Author: Dr Danial Kelly
Public concerns and suspicions about the potential of influence, undue or benign, of political donations seem to be on the rise. Disengagement with mainstream politics by the electorate is manifest, partly due to distrust of politicians and integrity of government. I don’t hear anyone claiming the current state of politics or electoral campaign behaviours to be healthy or conducive to good governance.
Continue reading “Regulating donations to political parties”
Author: Eric Withnall
The Independent Commission Against Corruption (‘ICAC’), as a conceptual part of the Australian legal system, poses an existential threat to corrupt politicians and public servants, and those that deal with them, by redefining the judicial rules of engagement when it comes to sophisticated public graft. Described as a ‘permanent Royal Commission’, a model ICAC can result in unprecedented revelations of corruption at the highest levels of government – albeit at the expense of the legal protections afforded to every Australian by the justice system.
Continue reading “Anti-corruption commissions (ICAC)”
Critics of Northern Territory self-government have sometimes argued that the NT has too small a population to generate the level of talent necessary to form a government and ministry. It’s certainly true that at just on 250,000 the Territory’s population is no larger than some local council areas “down south”.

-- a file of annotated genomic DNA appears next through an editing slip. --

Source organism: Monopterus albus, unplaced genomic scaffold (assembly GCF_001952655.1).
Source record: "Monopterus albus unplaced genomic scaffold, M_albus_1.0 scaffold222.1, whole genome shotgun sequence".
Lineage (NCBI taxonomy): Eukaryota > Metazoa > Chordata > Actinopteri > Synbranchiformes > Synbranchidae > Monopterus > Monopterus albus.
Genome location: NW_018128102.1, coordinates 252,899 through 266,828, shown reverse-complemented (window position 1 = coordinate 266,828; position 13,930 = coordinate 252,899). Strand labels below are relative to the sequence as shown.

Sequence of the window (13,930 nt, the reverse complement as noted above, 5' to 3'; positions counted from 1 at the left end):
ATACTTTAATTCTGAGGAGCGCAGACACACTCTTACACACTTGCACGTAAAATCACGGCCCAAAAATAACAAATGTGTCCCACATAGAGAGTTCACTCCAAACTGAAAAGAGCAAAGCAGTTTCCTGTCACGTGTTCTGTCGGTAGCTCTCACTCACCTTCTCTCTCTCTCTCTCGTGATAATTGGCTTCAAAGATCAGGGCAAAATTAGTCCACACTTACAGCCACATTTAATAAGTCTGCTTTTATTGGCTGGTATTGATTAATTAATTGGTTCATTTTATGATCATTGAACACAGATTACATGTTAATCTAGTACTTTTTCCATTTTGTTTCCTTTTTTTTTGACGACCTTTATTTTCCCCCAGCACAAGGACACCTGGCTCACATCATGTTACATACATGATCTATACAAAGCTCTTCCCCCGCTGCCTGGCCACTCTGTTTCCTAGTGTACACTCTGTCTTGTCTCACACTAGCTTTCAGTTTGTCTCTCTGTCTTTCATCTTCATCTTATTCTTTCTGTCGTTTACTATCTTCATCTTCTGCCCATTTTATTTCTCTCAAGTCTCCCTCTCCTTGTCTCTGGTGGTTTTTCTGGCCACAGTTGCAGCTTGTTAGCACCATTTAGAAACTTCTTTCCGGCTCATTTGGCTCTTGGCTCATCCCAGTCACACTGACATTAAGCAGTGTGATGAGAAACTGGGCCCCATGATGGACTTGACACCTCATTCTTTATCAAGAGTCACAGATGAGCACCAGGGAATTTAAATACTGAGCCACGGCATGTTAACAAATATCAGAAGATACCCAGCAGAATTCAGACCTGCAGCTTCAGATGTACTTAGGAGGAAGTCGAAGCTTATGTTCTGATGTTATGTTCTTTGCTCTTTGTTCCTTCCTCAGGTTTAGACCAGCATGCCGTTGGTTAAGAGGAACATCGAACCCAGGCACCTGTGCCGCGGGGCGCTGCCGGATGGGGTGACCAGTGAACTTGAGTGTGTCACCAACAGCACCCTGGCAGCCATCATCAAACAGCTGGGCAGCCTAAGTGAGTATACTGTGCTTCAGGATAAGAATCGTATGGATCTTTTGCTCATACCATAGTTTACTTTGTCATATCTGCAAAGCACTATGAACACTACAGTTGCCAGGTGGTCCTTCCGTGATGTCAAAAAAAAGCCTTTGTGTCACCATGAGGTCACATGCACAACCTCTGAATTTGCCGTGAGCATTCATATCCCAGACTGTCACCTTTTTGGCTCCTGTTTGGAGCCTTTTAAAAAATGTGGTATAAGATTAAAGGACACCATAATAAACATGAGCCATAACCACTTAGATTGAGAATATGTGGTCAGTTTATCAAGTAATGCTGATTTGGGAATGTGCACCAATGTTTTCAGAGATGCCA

Continue reading “Multi-member Parliamentary seats”
Author: Ted Dunstan
I congratulate the progenitors of this excellent governance summit, the CDU Law School. It is a concept whose time has come. I note that it is appropriately not yet about statehood, whose time has definitely not come, but several steps before that (which may lead to it). Since self-government there has been a paucity of constitutional development, and such a conference may promote further debate on numerous aspects of Territory governance and surrounding issues.
Continue reading “Summit, governance and statehood”
Author: Vikki McLeod
My political activism was forged as a student at University of Queensland under the shadow of the Bjelke-Petersen Government and the “Police State”.
The police raids on our student houses were common, and they were for no other reason than we were educated and that made us trouble.
Continue reading “The importance of community activism”